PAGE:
Multifamily REITs posted a 28% negative total return, which includes stock price performance plus dividend yield over the 12-month period ending Jan. 31. That was five percentage points worse than the total returns generated by all equity REITs during the same time period, according to the FTSE NAREIT US Real Estate Index.
Yet fundamentals remain strong. Apartment vacancy nationally fell 20 basis points to 5.6% at the end of 2007, according to New York-based Reis, a commercial real estate research firm. Meanwhile, effective rents grew 4.6% during the same period, the biggest increase since 2000.
REITs typically shoot for initial yields on development between 7% and 8%, which are higher than the approximate 5% yields on acquisitions. But some apartment REIT executives anticipate initial yields for new development shrinking as much as 100 basis points depending on the market and asset.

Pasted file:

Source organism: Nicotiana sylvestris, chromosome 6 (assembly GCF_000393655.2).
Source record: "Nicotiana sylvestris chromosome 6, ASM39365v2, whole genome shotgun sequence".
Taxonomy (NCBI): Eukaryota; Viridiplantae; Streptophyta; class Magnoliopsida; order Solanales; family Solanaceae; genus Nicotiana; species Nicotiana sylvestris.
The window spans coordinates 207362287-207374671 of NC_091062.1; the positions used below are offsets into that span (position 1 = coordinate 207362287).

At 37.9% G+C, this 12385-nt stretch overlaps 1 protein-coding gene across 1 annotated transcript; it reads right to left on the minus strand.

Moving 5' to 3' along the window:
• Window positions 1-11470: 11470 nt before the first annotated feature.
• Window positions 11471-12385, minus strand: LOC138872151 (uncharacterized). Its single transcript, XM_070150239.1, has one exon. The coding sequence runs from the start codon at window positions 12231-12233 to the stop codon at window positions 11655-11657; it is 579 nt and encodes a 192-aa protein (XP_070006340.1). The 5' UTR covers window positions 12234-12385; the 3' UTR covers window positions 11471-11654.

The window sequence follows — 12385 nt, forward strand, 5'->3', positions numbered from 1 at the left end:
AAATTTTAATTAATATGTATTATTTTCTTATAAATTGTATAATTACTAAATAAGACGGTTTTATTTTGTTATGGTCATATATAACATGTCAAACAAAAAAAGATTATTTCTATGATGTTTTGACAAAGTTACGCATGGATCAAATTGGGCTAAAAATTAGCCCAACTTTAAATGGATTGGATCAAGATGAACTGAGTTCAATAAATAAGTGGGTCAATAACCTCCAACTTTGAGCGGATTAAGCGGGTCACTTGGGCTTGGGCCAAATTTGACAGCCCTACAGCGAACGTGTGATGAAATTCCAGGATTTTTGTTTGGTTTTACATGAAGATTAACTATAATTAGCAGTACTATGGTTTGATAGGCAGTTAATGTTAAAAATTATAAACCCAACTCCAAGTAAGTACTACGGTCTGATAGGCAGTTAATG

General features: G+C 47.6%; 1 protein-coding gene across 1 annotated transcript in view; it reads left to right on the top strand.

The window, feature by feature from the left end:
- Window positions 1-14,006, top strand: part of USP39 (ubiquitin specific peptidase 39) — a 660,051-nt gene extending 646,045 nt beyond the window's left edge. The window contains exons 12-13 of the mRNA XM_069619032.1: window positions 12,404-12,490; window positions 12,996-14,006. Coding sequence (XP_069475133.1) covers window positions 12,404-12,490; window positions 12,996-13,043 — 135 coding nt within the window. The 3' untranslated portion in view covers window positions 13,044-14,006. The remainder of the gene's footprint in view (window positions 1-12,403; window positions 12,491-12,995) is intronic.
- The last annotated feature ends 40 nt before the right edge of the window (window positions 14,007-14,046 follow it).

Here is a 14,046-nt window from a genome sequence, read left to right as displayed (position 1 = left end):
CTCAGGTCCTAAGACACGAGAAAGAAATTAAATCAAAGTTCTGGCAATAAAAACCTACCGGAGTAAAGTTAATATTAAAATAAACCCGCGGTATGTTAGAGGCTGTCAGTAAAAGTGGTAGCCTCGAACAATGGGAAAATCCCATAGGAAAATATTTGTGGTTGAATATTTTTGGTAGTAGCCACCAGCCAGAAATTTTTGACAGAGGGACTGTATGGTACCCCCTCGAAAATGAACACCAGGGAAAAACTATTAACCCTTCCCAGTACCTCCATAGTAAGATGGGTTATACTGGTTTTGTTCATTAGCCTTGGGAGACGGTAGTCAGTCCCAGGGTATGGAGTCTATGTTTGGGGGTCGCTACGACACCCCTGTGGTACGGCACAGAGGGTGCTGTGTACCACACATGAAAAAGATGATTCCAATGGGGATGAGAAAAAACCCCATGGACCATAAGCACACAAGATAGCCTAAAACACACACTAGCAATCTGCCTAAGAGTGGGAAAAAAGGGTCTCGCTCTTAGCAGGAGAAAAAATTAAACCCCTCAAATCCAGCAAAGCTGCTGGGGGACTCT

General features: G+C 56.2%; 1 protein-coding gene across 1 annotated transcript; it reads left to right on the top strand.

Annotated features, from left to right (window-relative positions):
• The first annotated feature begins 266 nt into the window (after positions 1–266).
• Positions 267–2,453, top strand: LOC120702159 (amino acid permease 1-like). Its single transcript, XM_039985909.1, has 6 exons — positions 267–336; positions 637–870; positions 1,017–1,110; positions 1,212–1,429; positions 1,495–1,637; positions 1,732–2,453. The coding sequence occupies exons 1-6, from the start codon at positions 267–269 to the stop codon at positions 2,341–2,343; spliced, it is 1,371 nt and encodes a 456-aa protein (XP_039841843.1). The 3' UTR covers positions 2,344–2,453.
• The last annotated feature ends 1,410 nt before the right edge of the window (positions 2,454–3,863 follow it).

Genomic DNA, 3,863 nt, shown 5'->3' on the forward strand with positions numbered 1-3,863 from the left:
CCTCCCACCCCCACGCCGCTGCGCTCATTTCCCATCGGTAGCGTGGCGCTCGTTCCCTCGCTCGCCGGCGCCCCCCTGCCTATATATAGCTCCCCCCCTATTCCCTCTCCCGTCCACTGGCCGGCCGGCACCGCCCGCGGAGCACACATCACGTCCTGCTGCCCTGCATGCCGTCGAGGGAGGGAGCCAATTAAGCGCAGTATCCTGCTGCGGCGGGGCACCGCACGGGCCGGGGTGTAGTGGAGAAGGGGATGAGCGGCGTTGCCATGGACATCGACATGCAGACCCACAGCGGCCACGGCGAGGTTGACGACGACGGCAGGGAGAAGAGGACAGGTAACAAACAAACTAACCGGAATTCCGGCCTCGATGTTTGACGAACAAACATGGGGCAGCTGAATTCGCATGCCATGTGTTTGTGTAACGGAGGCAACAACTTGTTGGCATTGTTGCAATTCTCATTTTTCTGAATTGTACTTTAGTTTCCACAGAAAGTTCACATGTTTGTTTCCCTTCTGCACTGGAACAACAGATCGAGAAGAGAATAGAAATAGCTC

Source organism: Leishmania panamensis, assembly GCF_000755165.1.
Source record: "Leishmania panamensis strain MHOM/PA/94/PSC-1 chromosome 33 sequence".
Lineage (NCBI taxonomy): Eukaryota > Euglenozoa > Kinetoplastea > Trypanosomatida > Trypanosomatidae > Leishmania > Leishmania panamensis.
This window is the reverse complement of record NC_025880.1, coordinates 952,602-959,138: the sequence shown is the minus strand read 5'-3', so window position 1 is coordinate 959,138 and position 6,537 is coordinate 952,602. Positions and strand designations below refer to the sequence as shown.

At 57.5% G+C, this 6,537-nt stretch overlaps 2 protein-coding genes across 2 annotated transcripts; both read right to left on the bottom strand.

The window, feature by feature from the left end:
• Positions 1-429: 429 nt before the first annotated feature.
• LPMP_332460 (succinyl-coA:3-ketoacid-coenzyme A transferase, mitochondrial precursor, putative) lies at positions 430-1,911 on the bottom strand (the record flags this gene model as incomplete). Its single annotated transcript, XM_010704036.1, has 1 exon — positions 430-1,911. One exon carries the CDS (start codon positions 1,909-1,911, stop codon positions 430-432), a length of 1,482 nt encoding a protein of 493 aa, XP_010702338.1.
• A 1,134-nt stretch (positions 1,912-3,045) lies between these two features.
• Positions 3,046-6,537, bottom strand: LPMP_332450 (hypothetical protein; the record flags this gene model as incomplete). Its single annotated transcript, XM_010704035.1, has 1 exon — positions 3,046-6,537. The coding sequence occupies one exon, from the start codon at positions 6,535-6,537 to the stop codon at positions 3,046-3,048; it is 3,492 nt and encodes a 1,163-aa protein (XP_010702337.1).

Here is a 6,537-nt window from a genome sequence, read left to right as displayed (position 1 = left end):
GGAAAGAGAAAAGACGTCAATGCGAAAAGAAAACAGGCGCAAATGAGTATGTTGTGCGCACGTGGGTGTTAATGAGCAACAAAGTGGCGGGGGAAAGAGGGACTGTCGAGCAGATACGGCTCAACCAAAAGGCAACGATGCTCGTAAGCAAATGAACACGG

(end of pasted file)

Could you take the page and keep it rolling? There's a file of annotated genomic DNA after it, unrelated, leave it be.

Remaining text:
“In the big picture, there's more emphasis on the skill set of the developer,” says Alexander Goldfarb, a REIT analyst with UBS. Those skills include containing costs and leasing up projects in a timely manner. “We've seen a few developments go over budget, and those are concerning,” adds Goldfarb.
Navigating the glut
Major REITs developing today include Equity Residential, Camden Property Trust, and AvalonBay Communities, as well as BRE Properties. All told, those companies have recently completed or are constructing some 20,400 units.
That figure doesn't include billions of dollars of projects the REITs plan to start this year, although some companies are slowing development in anticipation of moderating rents. REITs are also pursuing dispositions to fund construction (see sidebar, p. 52).